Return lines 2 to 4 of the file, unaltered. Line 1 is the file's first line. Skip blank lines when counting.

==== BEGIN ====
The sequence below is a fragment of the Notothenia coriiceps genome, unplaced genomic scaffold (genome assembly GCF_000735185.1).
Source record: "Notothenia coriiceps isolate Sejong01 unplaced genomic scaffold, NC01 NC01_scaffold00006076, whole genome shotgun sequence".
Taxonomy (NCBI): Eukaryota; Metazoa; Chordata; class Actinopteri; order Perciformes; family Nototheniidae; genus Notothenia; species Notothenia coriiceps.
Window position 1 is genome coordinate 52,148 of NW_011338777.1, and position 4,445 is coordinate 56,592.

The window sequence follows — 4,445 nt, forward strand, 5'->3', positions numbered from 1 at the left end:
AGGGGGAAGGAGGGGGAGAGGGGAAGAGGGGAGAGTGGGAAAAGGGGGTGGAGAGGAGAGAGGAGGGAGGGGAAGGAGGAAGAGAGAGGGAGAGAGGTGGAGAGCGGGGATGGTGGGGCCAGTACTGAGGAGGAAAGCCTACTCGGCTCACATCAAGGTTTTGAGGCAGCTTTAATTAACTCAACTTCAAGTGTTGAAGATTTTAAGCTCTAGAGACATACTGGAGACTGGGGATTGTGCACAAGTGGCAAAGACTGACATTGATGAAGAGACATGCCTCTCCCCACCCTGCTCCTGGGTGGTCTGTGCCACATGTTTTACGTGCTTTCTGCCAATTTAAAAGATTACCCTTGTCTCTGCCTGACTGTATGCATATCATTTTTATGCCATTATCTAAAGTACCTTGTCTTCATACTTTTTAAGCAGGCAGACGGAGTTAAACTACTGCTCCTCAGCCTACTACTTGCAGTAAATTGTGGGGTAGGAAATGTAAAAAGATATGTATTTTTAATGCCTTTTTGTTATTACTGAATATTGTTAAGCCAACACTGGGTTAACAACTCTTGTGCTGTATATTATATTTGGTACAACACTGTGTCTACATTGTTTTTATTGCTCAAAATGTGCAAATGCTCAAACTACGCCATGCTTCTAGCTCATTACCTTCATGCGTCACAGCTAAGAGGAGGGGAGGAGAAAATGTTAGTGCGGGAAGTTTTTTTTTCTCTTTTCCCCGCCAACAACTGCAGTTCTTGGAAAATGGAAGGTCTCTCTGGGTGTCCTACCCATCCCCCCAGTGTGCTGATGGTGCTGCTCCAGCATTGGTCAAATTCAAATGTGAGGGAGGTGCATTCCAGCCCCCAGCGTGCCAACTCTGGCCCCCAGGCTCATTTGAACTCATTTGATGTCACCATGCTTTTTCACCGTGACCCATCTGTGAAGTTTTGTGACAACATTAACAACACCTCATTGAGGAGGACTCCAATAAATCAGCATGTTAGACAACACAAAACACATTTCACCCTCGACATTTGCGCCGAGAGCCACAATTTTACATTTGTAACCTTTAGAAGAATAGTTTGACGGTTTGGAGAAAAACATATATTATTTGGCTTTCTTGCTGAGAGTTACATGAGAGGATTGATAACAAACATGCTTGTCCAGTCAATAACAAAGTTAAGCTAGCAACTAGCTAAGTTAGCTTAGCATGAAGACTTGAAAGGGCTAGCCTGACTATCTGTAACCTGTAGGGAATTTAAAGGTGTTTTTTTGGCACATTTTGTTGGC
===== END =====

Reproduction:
Source record: "Notothenia coriiceps isolate Sejong01 unplaced genomic scaffold, NC01 NC01_scaffold00006076, whole genome shotgun sequence".
Taxonomy (NCBI): Eukaryota; Metazoa; Chordata; class Actinopteri; order Perciformes; family Nototheniidae; genus Notothenia; species Notothenia coriiceps.
Window position 1 is genome coordinate 52,148 of NW_011338777.1, and position 4,445 is coordinate 56,592.